Tensions were always going to be high and MPs full of nervous energy when the Commons returned unexpectedly. But proceedings rapidly descended into a vitriolic shouting match beyond anything usually seen in the chamber.
– New depths –
The outrage built steadily through the evening with most of it focusing on Boris Johnson’s repeated use of the term “surrender bill” to refer to the Act passed by Parliament which forces him to seek an extension to Article 50.
Multiple MPs asked the Prime Minister to moderate his language, but proceedings reached their nadir when the Labour MP Paula Sherriff raised the memory of her murdered friend and MP Jo Cox and told Johnson that those who send abuse and death threats to MPs: “often quote his words, ‘surrender act’, ‘betrayal,’ ‘traitor’”, before asking him to moderate his language.
Johnson response was this: “I have never heard so much humbug in my life”
He went on to insist later that “the best way to honour the memory of Jo Cox and to bring this country together is, I think, to get Brexit done”, a response that has caused much anger.
– An entirely calculated move –
Amid the unease and rancour, it is beyond clear what the Prime Minister is trying to achieve. Throughout the evening he referred to “this Parliament”, not the Opposition, told MPs they would “face the day of reckoning with voters” and referred again and again to the “surrender bill”.
Johnson’s intention to fight the next election on a “Parliament vs the People” basis has already received acres of coverage, but last night was the most vivid manifestation of the strategy we have yet seen.
Will it work? Maybe. As horrifying as the murder of Cox was, on the whole potential Leave voters during the referendum were happy to accept that it was the doing of one mentally-ill, bad person and nothing to do with politics.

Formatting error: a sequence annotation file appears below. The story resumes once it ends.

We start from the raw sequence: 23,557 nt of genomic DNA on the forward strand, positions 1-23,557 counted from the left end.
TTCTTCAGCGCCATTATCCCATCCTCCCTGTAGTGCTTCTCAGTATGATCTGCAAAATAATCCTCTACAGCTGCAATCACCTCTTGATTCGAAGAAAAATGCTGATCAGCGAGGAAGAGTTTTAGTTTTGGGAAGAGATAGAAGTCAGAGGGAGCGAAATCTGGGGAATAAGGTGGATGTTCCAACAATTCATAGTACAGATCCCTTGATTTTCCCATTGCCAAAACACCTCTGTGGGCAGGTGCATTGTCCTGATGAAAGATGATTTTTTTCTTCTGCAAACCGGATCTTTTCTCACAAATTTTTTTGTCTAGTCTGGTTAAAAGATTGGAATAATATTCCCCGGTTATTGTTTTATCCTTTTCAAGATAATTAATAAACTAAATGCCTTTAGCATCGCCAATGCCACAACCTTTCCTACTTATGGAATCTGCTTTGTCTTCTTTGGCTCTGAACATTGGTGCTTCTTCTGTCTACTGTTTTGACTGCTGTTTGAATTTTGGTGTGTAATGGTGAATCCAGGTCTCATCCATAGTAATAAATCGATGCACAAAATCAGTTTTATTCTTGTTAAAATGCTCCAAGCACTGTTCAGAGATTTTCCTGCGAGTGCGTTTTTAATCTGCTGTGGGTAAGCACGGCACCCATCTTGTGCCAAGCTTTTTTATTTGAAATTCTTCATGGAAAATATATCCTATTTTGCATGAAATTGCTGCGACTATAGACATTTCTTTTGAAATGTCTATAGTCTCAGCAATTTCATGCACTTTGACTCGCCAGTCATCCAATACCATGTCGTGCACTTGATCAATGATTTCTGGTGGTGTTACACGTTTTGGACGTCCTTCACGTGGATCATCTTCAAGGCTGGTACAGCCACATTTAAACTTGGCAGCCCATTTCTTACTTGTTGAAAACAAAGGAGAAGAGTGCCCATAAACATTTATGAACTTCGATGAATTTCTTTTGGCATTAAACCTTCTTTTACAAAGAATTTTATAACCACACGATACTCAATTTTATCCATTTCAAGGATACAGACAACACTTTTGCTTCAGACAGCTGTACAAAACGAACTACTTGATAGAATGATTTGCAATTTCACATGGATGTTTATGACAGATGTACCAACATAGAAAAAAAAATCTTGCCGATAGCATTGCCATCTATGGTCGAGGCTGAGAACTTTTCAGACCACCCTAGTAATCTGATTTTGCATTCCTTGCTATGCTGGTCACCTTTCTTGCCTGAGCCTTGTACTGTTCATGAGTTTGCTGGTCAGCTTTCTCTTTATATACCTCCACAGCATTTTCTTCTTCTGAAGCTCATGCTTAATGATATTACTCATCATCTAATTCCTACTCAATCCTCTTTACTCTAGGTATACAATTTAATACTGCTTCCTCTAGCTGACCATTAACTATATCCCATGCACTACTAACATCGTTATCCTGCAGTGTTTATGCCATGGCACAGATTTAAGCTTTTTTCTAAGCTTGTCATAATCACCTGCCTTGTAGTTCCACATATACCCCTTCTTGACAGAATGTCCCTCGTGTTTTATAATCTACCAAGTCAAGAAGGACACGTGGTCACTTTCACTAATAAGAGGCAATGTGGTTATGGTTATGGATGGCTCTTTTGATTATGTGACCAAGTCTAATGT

Meanwhile, politicians’ stock with the public is as low as ever. Frustrated by the perceived lack of action in Westminster, Johnson’s message may well resonate with many voters, who want an end to theatrics and for Brexit to simply be done with.
That’s the outcome Johnson and Dominic Cummings are betting on.
– What to do next? –
Still, an election is several weeks away yet. In the meantime, Parliament must decide what to do with the extra time it has been given.
The most immediate issue, and the source of the next row, is what to do about Tory conference, which starts on Saturday in Manchester.
The Government would like a very brief recess to allow it to go ahead unimpeded, in continuation of tradition. The opposition parties and at least some expelled Tories are inclined to reject the motion, on the basis that it undermines their argument Parliament must be sitting.
Instead, there is talk of a truce, where the first few days of next week will be used to work on bills that have cross-party support and have been reprieved by the un-prorogation of Parliament. Those include laws on domestic abuse and animal cruelty.
It’s abundantly clear from last night that there is no chance of that happening. Indeed, as Peter Foster reports, the EU was more than a little dismayed by last night’s row while the latest UK submissions have thoroughly underwhelmed.
But the Lib Dems’ plan has received a mixed reception, with some MPs questioning the need for it. There are other moves they can make, though, such as closing potential loopholes in the extension Act.
– Things can only get worse –
Johnson may yet move to prorogue Parliament again, this time for just a few days, so that Tory conference can proceed unhindered and he can have a Queen’s Speech and advertise his domestic agenda.
The only thing that is certain is that we are set for a grim few weeks in Parliament. When it’s finally over, it will be replaced by an even nastier election.
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